As most people know, computer science education has been one of my top priorities since I ran for governor in 2014.
In my second month as governor, I signed a law that required every high school to offer a class in computer science. Arkansas was the first state in the nation to do this, and we allocated $5 million every two years to train educators to teach coding and to provide technical support.
Every so often, someone asks me why I say that Arkansas is leading the nation in computer science education. I’m glad they ask because that is not just the boast of a proud governor.
That is the opinion of national organizations such as Wired magazine and Code.org.
Education Week noted that our emphasis on teacher training sets us apart from other states. Mark R. Nelson, the executive director of the Computer Science Teachers Association, told the magazine he didn’t know “of any other state that has done more than Arkansas. They have a really strong, multifaceted plan that is well thought out. … The state is far better off than anyone else.”
Enthusiasm for coding exceeded my expectations, and our numbers back up our reputation. When I became governor, only 1,100 students in the entire state were enrolled in a computer science class.
This school year, the number rose to more than 8,000, an increase of 620 percent. The number of girls enrolled in computer science has increased from 223 in 2014 to almost 2,500 this year. That is an increase of over 1,000 percent during the last four years.
As part of my computer science initiative, I have visited with hundreds of students and teachers at 72 high schools around the state on my coding tour. This week I completed the eighth tour.
At Buffalo Island, students have developed software that will detect CO2 emissions from soil. At West Memphis, a 6-year-old showed me a watch he has programmed. At Kirby, they are developing a robot that will help stop an active shooter at school. Another school developed software that matches students with scholarships.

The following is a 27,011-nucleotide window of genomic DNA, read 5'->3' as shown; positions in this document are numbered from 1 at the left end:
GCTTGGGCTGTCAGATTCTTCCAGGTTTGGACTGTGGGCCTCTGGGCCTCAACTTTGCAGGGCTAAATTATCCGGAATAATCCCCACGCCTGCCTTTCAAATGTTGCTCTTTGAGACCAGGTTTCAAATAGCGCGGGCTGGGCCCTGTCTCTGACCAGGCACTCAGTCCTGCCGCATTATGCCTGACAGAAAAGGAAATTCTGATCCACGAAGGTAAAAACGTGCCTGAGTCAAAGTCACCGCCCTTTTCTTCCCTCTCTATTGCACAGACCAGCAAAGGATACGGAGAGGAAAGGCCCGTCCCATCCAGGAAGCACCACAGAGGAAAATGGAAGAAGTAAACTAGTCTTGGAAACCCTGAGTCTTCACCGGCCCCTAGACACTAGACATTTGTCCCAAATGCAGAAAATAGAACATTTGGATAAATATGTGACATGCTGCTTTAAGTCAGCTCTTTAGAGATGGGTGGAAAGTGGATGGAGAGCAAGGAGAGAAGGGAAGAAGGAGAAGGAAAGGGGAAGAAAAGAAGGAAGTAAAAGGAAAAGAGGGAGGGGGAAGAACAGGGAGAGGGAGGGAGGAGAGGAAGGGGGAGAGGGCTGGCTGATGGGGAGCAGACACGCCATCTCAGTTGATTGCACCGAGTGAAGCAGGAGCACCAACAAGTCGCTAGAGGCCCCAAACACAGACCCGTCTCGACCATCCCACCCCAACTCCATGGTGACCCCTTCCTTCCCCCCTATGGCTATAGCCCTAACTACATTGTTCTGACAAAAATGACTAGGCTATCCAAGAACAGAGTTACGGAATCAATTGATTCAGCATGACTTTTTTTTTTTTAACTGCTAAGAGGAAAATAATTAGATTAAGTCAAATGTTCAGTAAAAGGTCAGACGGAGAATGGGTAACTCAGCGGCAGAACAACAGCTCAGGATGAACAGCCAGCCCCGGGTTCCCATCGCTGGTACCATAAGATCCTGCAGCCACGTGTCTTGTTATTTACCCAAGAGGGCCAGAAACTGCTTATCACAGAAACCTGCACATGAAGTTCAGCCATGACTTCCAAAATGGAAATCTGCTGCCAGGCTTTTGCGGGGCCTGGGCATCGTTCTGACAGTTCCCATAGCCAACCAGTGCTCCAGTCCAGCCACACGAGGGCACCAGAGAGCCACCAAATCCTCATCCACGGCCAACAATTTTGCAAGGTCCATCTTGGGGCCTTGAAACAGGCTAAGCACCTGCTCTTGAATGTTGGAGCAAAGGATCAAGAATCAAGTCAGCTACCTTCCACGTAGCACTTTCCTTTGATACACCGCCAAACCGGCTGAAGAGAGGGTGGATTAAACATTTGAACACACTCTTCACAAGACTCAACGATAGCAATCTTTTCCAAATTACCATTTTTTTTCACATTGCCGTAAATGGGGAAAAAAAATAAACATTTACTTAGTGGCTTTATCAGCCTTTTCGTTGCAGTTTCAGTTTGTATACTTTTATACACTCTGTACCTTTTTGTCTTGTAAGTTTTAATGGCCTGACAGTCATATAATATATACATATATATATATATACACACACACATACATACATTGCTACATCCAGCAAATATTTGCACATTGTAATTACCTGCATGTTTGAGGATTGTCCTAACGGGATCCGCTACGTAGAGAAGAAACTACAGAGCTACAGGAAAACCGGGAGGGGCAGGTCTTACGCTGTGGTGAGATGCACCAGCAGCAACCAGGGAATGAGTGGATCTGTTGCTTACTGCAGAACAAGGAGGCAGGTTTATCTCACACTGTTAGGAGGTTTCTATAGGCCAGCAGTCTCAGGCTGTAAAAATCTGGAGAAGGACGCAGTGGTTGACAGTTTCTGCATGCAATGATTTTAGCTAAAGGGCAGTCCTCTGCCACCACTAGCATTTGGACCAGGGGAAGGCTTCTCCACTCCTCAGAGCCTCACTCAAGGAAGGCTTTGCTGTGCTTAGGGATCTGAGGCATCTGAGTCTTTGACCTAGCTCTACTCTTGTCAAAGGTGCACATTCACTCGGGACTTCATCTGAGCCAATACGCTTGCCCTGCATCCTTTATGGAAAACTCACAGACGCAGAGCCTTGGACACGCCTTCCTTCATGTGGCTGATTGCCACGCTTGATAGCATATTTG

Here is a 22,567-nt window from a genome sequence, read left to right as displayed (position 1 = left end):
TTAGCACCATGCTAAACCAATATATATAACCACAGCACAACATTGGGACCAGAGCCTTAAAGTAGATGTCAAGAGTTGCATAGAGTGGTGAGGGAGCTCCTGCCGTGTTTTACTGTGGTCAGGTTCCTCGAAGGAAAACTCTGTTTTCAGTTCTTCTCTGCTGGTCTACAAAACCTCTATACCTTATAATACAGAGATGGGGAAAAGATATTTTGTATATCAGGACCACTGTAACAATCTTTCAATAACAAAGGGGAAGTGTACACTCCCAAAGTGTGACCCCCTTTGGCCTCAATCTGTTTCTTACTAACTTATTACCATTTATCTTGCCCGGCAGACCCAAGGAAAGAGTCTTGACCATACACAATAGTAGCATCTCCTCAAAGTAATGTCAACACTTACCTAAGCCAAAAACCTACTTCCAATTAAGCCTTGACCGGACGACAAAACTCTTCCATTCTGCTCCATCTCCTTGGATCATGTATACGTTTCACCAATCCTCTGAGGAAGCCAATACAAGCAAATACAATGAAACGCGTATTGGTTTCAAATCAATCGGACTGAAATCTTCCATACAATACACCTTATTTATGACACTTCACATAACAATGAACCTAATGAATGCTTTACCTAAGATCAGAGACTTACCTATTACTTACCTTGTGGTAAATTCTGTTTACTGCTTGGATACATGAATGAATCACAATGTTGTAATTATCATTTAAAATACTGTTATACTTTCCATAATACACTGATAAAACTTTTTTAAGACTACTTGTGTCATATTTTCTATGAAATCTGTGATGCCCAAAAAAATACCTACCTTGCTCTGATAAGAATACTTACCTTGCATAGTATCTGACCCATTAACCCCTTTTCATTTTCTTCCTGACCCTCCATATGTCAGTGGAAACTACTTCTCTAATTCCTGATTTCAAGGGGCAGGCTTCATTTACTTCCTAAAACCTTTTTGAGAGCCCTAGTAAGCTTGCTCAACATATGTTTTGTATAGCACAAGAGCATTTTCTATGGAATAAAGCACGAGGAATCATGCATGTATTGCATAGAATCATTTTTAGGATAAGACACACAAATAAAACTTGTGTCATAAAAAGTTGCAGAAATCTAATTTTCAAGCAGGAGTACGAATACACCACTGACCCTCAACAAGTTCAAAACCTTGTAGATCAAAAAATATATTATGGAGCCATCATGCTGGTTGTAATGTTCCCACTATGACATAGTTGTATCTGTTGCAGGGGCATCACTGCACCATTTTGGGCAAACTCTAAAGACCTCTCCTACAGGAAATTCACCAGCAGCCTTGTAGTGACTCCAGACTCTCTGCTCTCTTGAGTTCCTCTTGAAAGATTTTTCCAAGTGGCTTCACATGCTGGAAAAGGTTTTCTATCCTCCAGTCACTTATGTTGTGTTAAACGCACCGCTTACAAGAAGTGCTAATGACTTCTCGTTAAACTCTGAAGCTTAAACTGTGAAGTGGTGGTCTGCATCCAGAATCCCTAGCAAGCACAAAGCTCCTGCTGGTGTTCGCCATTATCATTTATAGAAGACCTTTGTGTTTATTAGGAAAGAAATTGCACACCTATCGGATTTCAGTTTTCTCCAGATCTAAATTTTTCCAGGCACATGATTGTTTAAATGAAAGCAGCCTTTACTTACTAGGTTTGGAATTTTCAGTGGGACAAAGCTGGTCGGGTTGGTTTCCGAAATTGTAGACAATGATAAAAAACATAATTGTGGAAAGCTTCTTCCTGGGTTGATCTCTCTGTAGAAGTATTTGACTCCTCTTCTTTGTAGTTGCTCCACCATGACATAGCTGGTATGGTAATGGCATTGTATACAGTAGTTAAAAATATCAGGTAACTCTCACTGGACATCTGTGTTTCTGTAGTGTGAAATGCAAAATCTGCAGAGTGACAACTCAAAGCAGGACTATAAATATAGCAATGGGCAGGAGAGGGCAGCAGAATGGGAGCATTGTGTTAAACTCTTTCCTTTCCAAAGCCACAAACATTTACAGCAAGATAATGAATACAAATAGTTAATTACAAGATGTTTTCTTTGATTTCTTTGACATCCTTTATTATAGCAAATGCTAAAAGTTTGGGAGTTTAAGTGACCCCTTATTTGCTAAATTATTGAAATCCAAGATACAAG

These students are tackling problems with coding. That’s what this is all about.
Our teachers are stepping up as well, such as the French teacher in Manila who teaches computer science because she saw the need. And the assistant football coach in Beebe who answered the call from his principal to make the switch.
As part of the celebration of our success, this week we named the Computer Science Educator of the Year in a news conference at the capitol. The four finalists are Carl Frank of the Arkansas School for Mathematics, Sciences, and the Arts; Josefina Perez, Springdale High School; Brenda Qualls, Bryant High School; and Kimberly Raup, Conway High School.
Arkansas’s first Computer Science Educator of the Year is Karma Turner of Lake Hamilton High School. Karma taught math for 21 years. In 2016, she taught her first coding class. Now she teaches computer science levels one through four.
Like the state at large, you can see Karma’s success in her numbers. This school year, 95 students were enrolled in her classes; 140 have signed up for next year.
When people ask me why I say we are leading the nation in computer science education, I can point them to the students in the classroom.
However you look at it, computer science education in Arkansas is leading the way to a bright future.